LSU was able to tie the game up on a 3 by highly touted freshman guard Antonio Blakeney, but won the game on a jumper from guard Isaiah Cousins, and a last second block at the rim. It was an unfortunate end for the Tigers, considering they led for around 38 of 40 minutes and led by 10 with 10 minutes left, but the Sooners certainly weren’t lucky. Late in the game they forced the ball out of Simmons’ hands, forced him into uncharacteristic turnovers, and got the ball to their best player, Buddy Hield.
View the full play-by-play here
I certainly left the game feeling more confident in Buddy Hield’s likelihood to win player of the year and at this point would bet on him being the unanimous pick. He had 32 points and 8 three pointers in the game, including 7 threes in the second half, helping to bring Oklahoma back from down 14 with 15 minutes to go. While LSU helped him out by losing track of him frequently after offensive rebounds, Hield did a great job running tightly off of off-ball screens to allow him to get the most separation possible. His release was exceptionally quick as well, so even when LSU was able to stay with him, he was able to get off quality shots. He didn’t show off as much ball-handling as you’d hope for a player compared to some dribble-heavy guards, but his three-point stroke was certainly on full display. He also had some nice drives to the basket and was able to avoid contact. Two positive and important mental characteristics stood out as well; toughness and poise. Hield had only 11 points at halftime, and his team was down 8 on the road. He responded by scoring 21 points in the 2nd half, all from 3.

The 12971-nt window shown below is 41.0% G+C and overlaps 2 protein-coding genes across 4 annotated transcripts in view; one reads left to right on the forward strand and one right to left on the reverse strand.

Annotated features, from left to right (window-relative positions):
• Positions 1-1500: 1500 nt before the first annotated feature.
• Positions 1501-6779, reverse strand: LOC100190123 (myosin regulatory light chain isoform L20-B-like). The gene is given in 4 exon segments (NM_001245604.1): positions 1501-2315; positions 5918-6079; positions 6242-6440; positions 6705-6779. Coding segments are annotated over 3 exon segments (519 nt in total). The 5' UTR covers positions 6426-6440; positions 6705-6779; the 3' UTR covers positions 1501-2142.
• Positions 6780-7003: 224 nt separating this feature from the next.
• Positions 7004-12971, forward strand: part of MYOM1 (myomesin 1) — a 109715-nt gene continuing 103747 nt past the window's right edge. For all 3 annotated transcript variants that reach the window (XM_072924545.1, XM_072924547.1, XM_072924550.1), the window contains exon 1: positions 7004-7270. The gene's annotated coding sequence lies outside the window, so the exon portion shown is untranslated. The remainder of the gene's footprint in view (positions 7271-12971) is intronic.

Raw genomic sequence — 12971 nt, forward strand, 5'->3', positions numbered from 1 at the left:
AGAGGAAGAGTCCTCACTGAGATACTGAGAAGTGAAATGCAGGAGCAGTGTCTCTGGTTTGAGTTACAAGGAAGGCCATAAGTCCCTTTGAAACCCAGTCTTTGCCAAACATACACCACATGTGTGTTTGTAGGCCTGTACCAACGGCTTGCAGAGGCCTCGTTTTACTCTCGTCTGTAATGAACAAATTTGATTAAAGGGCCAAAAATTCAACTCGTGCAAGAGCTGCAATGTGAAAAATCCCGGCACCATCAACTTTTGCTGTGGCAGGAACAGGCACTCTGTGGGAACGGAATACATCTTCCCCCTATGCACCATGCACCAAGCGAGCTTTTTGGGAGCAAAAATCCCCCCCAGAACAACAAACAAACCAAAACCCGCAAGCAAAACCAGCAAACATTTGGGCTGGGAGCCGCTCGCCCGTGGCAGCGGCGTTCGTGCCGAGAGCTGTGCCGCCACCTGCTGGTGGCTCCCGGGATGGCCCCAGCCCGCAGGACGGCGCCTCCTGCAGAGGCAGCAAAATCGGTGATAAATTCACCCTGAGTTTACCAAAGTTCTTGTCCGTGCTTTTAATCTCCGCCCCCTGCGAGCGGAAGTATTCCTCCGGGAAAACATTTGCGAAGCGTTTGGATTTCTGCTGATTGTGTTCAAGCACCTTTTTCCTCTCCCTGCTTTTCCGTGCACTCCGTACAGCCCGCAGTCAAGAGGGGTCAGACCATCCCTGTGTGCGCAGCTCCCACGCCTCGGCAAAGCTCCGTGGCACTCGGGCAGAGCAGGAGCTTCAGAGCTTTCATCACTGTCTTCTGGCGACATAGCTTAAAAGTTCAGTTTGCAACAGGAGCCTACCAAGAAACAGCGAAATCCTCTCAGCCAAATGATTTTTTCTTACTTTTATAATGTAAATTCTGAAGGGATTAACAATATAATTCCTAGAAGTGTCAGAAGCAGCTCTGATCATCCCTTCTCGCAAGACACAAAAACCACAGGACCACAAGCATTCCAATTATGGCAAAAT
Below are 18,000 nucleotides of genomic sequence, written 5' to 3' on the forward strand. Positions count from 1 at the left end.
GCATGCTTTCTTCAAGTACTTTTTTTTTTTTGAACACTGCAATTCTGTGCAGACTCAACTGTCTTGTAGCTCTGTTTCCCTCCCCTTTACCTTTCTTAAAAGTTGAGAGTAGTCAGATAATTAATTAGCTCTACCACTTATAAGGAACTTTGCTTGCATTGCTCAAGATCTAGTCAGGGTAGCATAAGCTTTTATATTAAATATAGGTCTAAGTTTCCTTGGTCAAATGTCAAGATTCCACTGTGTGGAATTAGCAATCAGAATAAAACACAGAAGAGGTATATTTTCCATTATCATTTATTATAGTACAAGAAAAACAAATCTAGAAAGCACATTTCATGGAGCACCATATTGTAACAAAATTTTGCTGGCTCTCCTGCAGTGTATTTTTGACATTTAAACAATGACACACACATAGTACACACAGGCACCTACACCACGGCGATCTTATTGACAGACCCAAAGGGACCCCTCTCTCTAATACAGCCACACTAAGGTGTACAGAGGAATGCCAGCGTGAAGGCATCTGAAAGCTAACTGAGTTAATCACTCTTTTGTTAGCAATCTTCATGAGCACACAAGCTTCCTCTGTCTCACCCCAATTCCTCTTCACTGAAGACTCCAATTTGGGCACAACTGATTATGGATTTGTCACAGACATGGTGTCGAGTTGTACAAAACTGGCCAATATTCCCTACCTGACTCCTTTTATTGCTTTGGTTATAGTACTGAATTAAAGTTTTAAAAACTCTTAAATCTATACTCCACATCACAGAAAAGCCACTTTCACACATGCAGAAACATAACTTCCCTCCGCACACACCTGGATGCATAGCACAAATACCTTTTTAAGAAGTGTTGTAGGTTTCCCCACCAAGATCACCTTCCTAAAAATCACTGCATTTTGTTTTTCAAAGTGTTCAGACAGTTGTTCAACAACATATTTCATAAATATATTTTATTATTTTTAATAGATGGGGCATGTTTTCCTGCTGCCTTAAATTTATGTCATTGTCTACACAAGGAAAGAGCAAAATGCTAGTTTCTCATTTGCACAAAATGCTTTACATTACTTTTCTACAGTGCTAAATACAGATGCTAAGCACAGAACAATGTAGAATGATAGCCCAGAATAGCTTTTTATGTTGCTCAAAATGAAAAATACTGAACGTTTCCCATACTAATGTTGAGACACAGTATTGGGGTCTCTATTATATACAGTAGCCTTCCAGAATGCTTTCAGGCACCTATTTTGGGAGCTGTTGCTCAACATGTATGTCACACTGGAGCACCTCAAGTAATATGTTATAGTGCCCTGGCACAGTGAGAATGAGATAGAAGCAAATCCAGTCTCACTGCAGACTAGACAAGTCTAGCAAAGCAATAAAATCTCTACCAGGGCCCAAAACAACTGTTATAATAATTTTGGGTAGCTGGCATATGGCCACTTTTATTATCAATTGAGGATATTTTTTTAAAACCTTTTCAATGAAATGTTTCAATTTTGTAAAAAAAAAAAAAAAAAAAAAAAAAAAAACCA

Hield and Oklahoma should be a #1 seed going into the NCAA Tournament, and he’ll be expected to lead thempast the Sweet Sixteen, where they lost last year. Any extra progress has to help his outlook in the upcoming draft, and with how important outside shooting has become in the NBA he’ll be highly coveted despite being a 23 year old senior.
I was disappointed that Simmons only took 7 shots in this game especially with him having played 39 minutes. After talking during the week about being more aggressive and looking to get to the rim more frequently against Oklahoma, Simmons spent much of his time on opposite side of the court, sometimes outside of the paint where he is most dangerous currently. On the season Simmons has seven games with under 10 points, and LSU is 2-5.